Did you know it is dangerous for children to hold their breath under water for extended times?
Children are naturally competitive. They like to work out who is the best swimmer, who can do the most somersaults underwater, or who can swim the furthest distance underwater while holding their breath. Which I also did as a child. How were we to know then that it could be so dangerous? But it has since been proven that any underwater breath holding contests can have tragic consequences, so we must educate our children and discuss why they should never play this games like these.
Shallow Water Blackout (SWB), otherwise known as Hypoxic Blackout, can occur when people hold their breath underwater, or are practising underwater breath holding drills whilst swimming training. SWB happens without any warning of its onset – the swimmer simply loses consciousness due to a severe lack of oxygen to the brain, and drowns.
Swimming Australia advise that we should never swim alone, never ignore the urge to breath, never hyperventilate prior to swimming, and never play breath holding games and challenges, and that Hypoxic training should only be performed in competitive swimming training under strict guidelines and supervision. Other lesser known dangers are Dry and Secondary Drowning. As parents we are usually on high alert supervising when our children are in or near water, but completely relax once they are finished swimming for the day, but unfortunately the danger is not always over. Dry drowning and secondary drowning occur after a child has left the water as a result of having taken water into their lungs.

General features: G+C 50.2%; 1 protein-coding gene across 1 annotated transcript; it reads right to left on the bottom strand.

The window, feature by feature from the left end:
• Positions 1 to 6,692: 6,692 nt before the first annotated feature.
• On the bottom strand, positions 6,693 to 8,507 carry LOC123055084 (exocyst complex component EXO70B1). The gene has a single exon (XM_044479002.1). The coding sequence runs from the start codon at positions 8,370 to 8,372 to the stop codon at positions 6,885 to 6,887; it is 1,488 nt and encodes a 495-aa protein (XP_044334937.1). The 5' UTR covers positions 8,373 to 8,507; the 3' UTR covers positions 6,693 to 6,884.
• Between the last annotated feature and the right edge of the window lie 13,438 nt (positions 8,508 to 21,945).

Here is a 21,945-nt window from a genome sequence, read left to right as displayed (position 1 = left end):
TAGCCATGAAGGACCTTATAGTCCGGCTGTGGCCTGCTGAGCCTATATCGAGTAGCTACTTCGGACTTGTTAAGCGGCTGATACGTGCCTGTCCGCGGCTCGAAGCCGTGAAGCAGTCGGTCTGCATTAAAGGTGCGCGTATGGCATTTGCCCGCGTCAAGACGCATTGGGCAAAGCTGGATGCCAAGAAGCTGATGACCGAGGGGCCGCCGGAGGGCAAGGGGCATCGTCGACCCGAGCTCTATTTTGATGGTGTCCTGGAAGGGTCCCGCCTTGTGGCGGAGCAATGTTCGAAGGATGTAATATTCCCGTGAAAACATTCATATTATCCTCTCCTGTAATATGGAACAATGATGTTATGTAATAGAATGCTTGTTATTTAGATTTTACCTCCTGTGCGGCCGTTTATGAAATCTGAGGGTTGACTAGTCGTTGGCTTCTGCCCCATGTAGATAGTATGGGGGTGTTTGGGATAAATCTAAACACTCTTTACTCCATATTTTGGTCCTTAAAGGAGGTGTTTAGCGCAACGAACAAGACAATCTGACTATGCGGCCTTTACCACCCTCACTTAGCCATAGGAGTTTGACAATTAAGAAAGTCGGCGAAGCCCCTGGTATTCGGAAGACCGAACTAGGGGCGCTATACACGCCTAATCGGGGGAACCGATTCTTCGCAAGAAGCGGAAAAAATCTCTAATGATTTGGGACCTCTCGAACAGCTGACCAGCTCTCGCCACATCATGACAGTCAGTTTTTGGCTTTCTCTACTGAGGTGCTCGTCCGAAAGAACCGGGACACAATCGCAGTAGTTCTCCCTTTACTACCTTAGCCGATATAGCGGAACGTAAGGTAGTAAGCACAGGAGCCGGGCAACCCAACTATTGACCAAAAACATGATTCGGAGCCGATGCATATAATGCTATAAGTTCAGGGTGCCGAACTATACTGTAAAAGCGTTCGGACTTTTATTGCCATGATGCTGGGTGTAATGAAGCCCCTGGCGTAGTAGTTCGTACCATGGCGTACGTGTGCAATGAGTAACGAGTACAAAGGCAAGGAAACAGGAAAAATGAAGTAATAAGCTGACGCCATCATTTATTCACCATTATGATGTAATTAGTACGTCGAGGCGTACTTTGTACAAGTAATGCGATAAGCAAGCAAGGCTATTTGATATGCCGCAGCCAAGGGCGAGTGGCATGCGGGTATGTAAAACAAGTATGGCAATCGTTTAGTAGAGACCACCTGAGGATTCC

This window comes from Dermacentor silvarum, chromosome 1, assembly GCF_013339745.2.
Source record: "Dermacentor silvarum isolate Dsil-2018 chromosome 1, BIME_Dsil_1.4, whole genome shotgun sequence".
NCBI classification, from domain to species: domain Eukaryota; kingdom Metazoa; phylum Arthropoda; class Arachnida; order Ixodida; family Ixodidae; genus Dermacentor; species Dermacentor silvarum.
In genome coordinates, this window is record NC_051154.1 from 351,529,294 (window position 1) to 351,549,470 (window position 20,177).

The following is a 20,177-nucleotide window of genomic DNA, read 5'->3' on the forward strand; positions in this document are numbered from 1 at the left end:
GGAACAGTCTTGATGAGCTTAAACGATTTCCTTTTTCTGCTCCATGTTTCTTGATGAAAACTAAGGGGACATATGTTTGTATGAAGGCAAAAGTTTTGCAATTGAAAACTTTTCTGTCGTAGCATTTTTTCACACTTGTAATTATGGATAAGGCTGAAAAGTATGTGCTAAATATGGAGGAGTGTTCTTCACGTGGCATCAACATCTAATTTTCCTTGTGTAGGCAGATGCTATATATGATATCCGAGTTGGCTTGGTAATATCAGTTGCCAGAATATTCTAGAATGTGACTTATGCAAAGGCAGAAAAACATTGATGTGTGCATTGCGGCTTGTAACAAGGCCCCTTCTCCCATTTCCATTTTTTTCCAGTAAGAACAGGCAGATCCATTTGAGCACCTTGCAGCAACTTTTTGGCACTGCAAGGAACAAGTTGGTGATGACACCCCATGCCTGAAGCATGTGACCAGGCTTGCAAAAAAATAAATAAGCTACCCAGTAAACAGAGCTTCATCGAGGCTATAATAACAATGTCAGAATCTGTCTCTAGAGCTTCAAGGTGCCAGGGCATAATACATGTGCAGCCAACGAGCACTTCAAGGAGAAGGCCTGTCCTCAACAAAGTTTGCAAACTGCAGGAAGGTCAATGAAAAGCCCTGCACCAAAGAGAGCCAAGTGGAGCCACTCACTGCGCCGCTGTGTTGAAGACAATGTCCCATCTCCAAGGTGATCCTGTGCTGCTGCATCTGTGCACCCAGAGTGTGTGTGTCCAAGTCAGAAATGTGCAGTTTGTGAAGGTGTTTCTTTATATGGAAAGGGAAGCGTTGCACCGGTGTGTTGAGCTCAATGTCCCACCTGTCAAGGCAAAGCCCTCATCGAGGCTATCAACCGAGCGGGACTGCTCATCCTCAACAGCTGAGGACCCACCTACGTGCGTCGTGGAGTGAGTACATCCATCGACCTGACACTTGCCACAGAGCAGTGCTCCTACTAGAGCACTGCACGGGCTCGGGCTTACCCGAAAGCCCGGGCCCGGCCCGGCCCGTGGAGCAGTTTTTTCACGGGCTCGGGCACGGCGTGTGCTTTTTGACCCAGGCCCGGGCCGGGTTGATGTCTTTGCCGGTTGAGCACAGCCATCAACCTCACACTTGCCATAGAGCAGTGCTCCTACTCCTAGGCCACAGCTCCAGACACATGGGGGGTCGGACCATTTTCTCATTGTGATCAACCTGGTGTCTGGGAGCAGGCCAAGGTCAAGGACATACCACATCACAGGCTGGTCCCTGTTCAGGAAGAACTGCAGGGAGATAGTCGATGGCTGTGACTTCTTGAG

With dry drowning, water doesn’t reach the lungs, but the breathing in of water causes your child’s vocal chords to spasm and close up, shutting off their airways and making it hard to breathe. Symptoms of dry drowning usually happen straight after any incident in the water.
In secondary drowning (also called delayed drowning) the child’s airways open up, letting water into his lungs, but not enough to disable breathing right away. Instead, the water sits there and inhibits the lungs’ ability to oxygenate blood, causing more and more trouble breathing over the course of several hours. Symptoms of secondary drowning generally start within 1-24 hours of the incident.
Whilst both events are very scary, it is important to remember that they are also rare, making up only 1% – 2% of all drowning incidents. The key is to always practice good water safety, to remain vigilant after your child leaves the water, and know the signs of dry and secondary drowning. The symptoms of both conditions include coughing, chest pain, trouble breathing, vomiting, blue lips or pale skin and feeling extremely
tired. Your child may also display changes in behaviour such as such as irritability or a drop in energy levels, which could mean the brain isn’t getting enough oxygen.
If your child has any symptoms of dry drowning and secondary drowning after being in water, please seek medical help right away at your local hospitals emergency department.